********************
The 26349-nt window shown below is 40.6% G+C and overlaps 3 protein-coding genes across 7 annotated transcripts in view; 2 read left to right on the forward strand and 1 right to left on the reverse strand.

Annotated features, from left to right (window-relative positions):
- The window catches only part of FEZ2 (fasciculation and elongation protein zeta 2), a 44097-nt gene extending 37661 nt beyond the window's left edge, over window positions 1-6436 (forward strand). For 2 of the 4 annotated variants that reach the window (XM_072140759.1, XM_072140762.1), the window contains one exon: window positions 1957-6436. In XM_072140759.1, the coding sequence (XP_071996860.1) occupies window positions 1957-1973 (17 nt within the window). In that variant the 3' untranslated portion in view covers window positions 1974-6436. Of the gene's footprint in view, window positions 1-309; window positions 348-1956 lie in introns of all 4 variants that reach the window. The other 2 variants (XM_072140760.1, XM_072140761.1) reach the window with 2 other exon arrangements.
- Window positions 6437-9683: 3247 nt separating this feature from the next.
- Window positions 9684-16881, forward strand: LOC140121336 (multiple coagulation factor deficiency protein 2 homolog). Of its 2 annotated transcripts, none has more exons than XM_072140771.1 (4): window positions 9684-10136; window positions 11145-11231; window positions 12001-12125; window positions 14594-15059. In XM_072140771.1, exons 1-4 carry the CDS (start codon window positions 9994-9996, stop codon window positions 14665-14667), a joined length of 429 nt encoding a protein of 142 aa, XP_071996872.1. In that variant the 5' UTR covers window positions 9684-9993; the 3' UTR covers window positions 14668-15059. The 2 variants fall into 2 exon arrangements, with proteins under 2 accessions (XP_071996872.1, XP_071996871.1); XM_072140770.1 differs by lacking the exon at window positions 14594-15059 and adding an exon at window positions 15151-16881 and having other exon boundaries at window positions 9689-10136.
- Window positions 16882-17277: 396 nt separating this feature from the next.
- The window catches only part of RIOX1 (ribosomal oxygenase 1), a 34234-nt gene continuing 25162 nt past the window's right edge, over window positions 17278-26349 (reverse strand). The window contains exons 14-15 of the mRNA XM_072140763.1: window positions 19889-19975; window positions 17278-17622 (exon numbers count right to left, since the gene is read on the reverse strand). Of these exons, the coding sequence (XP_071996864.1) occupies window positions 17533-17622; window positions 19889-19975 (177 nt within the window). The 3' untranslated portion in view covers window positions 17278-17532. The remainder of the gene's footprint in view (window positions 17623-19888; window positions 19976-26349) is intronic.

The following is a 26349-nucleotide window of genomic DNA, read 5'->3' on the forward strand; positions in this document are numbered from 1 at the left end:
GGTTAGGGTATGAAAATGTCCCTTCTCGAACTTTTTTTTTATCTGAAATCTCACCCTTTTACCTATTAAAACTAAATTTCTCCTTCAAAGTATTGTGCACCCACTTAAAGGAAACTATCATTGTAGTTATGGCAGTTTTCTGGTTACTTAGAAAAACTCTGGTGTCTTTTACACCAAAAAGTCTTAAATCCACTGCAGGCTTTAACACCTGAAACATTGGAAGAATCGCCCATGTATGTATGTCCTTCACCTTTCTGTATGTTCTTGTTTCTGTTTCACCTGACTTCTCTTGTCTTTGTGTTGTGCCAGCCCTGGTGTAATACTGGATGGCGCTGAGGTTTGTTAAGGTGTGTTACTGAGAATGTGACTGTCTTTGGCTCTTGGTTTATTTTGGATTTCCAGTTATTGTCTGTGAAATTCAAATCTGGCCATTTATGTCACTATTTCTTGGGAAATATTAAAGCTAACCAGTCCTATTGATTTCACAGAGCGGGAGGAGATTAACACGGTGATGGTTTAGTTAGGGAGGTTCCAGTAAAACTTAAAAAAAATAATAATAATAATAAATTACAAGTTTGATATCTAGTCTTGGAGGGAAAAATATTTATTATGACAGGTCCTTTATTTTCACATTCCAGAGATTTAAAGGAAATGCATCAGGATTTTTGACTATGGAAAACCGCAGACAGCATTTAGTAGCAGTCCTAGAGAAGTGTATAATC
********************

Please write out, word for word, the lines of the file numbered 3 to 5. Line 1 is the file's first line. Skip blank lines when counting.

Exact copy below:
- The window catches only part of FEZ2 (fasciculation and elongation protein zeta 2), a 44097-nt gene extending 37661 nt beyond the window's left edge, over window positions 1-6436 (forward strand). For 2 of the 4 annotated variants that reach the window (XM_072140759.1, XM_072140762.1), the window contains one exon: window positions 1957-6436. In XM_072140759.1, the coding sequence (XP_071996860.1) occupies window positions 1957-1973 (17 nt within the window). In that variant the 3' untranslated portion in view covers window positions 1974-6436. Of the gene's footprint in view, window positions 1-309; window positions 348-1956 lie in introns of all 4 variants that reach the window. The other 2 variants (XM_072140760.1, XM_072140761.1) reach the window with 2 other exon arrangements.
- Window positions 6437-9683: 3247 nt separating this feature from the next.
- Window positions 9684-16881, forward strand: LOC140121336 (multiple coagulation factor deficiency protein 2 homolog). Of its 2 annotated transcripts, none has more exons than XM_072140771.1 (4): window positions 9684-10136; window positions 11145-11231; window positions 12001-12125; window positions 14594-15059. In XM_072140771.1, exons 1-4 carry the CDS (start codon window positions 9994-9996, stop codon window positions 14665-14667), a joined length of 429 nt encoding a protein of 142 aa, XP_071996872.1. In that variant the 5' UTR covers window positions 9684-9993; the 3' UTR covers window positions 14668-15059. The 2 variants fall into 2 exon arrangements, with proteins under 2 accessions (XP_071996872.1, XP_071996871.1); XM_072140770.1 differs by lacking the exon at window positions 14594-15059 and adding an exon at window positions 15151-16881 and having other exon boundaries at window positions 9689-10136.